Most were stripped of their American passports soon after their arrival. Considered ideologically suspect by Stalin’s paranoid and totalitarian state, the foreigners were swept away in the Terror - and the American jazz clubs, the baseball teams, and English-language schools where they once gathered, quickly vanished with them.
During the early years, in public, the Americans had learned to follow the Russian example, and never mention the words “GPU” or “NKVD” aloud. Instead they cracked jokes about the Soviet secret police as “the Four-Letter Boys” or “Phi Beta Kappa” or “the Society for Prevention of Cruelty to Bolshevism” or any other whip-smart euphemism designed to confuse the listeners and informers who surrounded them. The bar at the Metropol Hotel had once been the weekly venue for an American party, where young couples danced around a circular fountain kept stocked with fish.
Seven decades later in present day Moscow, the Metropol’s marble fountain still shines in the centre of its dining room. While the rest of the iconic locations of the American emigration remain clearly identifiable. In the green acres of Gorky Park, the American baseball teams once competed against each other in the summer evenings of the early 1930s. The American Ambassador’s residence, Spaso House, still flies the Stars and Stripes out front and young diplomats can be seen sipping cocktails on the terrace. The original American Embassy – a neo-classical building built on the site of a church destroyed during the atheist campaign – continues to face the Kremlin, although now it has become the headquarters of a Russian investment bank.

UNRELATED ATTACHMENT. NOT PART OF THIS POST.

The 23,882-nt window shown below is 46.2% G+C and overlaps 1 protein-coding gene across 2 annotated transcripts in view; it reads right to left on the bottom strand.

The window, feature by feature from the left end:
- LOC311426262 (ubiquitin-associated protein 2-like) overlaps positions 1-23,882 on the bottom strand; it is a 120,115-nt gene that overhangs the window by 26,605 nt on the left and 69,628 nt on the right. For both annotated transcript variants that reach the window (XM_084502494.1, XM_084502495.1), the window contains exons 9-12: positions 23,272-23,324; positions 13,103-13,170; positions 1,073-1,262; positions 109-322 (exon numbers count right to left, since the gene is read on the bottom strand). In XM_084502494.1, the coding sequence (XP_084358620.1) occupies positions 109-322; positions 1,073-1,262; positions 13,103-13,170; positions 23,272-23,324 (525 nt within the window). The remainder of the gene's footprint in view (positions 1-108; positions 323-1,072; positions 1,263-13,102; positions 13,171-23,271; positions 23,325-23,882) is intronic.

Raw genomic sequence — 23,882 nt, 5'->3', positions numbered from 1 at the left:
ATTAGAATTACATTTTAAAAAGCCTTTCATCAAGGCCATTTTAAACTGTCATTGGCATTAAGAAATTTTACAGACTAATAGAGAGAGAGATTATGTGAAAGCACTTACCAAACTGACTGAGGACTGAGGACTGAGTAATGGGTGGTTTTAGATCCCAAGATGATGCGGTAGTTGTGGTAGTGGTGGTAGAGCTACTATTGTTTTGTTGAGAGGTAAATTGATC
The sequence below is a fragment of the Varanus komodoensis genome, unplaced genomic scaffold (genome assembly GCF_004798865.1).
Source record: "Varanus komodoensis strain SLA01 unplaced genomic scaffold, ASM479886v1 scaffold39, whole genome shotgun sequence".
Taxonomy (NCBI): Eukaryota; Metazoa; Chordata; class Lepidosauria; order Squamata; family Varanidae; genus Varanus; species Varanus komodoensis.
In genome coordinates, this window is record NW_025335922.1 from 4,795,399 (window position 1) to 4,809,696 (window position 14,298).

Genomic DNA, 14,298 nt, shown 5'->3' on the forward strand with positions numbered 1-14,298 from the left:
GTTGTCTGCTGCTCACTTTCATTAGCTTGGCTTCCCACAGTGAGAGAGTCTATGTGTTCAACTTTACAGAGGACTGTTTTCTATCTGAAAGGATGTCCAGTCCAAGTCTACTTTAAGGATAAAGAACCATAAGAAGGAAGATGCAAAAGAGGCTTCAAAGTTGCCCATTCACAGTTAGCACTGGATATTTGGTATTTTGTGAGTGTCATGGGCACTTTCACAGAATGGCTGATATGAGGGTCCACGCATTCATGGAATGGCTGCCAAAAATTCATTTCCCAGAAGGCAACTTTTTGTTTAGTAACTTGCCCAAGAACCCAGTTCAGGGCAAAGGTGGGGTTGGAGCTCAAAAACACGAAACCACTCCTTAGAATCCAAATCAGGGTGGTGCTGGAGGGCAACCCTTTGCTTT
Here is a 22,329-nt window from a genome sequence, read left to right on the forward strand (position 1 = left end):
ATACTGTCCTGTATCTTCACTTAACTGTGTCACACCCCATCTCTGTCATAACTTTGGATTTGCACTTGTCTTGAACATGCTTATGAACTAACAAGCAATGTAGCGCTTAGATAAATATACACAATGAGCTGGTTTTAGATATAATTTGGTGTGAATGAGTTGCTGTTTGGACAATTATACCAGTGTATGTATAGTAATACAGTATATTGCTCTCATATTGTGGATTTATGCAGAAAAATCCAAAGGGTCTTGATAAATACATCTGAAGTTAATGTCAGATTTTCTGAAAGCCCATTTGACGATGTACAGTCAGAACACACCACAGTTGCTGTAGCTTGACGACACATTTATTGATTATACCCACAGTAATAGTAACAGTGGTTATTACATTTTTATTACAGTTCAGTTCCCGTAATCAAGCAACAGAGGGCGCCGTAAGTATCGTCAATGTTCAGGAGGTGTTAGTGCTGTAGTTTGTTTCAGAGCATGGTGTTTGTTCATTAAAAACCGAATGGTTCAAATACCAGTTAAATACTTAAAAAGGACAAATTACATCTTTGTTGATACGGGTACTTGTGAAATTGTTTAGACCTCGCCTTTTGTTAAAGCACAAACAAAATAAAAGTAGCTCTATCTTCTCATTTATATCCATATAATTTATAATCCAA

At the height of the Terror, the American emigrants besieged this building, begging for passports to leave Soviet Russia. Viewed with suspicion by the American diplomatic staff - described in one communique as “the flotsam and jetsam” of the Depression – they were turned away, only to be arrested on the sidewalk outside by lurking NKVD agents.
In the killing fields at Butovo, a suburb 27 kilometres south-east of Moscow, several of the American baseball players – whose lives I chronicle in The Forsaken - were executed during the Terror, and lie buried in mass graves. They were among the thousands killed in this one particular country backwater, whose present-day stillness belies the horror of a Revolution that has spun out of control. Wearing leather aprons and protective gloves, the NKVD guards had set about their nightly work methodically, killing young and old alike. Exhausted, they returned each morning to steady their nerves with their specifically-allotted quota of vodka, and douse their clothes in eau-de-cologne to remove the stench of death that clung to those who administered it.
The prisoners not executed in the Terror, were sentenced to work in the “corrective labour camps.” In the far northeastern corner of Russia, the city of Magadan became one of the epicentres for these transportations. Here, according to Alexander Solzhenitysn, was the very “pole of cold and cruelty of the Gulag.” At the infamous bay of Nagaeva, the American emigrants were among a myriad of nationalities, unloaded from the hulls of the decrepit steamers, the so-called “death ships of the Sea of Okhotsk.” Later during World War II, the same Gulag fleet was sailed across the Pacific for refitting in the shipyards of West Coast America, only to return to Vladivostok to pick up more prisoners. Nowadays the harbor at Nagaeva is quiet, save for a few fishing boats and the stray dogs that lurk where once hundreds of thousands of prisoners were assembled.